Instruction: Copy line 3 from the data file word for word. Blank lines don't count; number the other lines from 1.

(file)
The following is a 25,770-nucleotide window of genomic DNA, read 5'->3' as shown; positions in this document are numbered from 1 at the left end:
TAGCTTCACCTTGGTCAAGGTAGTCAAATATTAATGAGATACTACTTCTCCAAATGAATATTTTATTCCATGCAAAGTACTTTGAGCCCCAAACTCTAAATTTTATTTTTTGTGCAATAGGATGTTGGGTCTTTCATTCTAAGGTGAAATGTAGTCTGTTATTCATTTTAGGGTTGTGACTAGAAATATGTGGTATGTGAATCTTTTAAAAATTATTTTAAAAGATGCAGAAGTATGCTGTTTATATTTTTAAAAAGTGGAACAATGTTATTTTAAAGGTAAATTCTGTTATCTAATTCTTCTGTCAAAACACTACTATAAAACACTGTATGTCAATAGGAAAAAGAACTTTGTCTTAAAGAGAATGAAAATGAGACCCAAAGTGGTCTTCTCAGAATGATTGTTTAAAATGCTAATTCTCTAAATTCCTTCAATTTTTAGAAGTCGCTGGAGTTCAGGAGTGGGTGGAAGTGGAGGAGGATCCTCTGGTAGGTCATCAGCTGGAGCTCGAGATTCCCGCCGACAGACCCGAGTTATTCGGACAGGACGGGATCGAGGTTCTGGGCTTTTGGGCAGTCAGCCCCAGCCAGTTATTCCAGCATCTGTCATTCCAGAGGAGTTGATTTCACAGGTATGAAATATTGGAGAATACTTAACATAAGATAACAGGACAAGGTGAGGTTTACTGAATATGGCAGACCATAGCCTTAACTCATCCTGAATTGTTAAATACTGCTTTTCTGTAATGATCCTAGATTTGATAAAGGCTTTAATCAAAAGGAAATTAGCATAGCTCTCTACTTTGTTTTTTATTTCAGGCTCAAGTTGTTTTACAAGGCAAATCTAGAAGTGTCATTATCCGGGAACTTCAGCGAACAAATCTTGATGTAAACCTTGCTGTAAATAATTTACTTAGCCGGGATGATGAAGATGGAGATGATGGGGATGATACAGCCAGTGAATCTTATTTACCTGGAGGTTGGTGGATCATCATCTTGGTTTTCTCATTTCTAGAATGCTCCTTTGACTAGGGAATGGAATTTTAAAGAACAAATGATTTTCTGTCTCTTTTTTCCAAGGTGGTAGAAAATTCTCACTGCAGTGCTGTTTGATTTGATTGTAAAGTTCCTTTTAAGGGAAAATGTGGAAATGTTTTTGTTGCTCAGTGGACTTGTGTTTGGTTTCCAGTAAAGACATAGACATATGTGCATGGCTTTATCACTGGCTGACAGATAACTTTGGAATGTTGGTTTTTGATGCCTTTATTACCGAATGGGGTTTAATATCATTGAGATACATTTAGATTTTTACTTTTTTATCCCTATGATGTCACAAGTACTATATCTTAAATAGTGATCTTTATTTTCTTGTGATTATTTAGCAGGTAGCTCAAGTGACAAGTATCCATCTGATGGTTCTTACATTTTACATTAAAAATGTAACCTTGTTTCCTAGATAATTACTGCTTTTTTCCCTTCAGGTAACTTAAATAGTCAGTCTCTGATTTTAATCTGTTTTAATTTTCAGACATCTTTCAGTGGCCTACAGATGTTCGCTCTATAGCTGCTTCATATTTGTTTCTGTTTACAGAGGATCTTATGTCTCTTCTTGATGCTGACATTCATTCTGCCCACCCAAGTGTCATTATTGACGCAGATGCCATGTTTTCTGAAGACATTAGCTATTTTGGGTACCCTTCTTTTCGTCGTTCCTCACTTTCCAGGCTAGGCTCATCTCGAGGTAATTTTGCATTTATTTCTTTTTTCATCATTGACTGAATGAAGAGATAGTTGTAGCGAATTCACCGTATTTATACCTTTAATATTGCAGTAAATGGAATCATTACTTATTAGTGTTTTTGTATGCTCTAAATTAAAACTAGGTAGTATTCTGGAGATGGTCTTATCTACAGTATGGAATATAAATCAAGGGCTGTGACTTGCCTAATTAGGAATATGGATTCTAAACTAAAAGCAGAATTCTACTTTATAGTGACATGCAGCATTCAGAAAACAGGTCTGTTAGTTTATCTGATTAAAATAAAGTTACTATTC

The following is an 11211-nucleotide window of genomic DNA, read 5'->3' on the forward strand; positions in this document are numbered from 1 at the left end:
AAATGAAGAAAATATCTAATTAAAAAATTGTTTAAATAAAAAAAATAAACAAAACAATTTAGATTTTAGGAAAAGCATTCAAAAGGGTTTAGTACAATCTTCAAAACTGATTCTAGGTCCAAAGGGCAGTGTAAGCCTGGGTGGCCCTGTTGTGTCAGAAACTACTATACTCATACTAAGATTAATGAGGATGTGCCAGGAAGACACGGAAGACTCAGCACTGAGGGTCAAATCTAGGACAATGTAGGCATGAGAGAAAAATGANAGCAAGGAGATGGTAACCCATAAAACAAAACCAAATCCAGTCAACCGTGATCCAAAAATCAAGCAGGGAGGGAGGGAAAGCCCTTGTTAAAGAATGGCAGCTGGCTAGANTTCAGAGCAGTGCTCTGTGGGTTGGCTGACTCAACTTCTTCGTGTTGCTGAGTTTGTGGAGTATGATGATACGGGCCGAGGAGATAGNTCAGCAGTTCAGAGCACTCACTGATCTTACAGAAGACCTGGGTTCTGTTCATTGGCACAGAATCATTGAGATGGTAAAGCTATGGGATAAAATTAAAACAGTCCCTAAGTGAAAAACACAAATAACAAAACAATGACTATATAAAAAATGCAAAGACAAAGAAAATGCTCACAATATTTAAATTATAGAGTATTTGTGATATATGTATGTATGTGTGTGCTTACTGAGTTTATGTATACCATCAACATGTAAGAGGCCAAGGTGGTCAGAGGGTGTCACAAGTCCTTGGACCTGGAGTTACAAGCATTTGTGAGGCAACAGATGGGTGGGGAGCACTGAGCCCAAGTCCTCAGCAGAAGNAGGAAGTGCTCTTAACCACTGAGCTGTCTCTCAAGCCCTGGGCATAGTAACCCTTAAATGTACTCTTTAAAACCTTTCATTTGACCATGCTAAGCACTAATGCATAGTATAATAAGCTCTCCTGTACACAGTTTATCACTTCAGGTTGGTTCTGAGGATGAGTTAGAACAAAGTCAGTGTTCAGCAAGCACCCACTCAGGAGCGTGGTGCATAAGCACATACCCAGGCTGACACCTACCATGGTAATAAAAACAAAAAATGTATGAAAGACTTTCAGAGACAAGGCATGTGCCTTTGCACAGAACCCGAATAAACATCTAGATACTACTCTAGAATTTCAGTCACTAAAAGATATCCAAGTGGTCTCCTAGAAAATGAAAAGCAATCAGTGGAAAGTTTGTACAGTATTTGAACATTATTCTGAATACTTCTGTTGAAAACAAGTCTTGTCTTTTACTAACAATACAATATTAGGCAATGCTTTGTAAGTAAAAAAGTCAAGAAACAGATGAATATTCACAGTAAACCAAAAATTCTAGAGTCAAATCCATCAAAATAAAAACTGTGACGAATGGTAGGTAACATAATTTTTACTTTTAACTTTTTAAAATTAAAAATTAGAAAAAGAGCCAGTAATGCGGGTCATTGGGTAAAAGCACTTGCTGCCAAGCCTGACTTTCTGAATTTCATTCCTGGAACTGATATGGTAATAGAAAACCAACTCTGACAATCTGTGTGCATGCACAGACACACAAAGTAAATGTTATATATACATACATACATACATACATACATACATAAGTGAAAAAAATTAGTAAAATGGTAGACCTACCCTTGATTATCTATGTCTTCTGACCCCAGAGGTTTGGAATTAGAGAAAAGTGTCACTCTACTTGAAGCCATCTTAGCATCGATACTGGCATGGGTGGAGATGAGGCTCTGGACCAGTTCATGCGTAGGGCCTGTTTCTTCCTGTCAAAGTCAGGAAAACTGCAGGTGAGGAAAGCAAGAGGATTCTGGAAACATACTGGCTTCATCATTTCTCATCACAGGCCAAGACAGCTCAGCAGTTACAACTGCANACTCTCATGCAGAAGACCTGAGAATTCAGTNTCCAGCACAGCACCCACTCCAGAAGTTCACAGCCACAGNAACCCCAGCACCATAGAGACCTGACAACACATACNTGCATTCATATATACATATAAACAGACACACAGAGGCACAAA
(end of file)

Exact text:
The following is an 11211-nucleotide window of genomic DNA, read 5'->3' on the forward strand; positions in this document are numbered from 1 at the left end: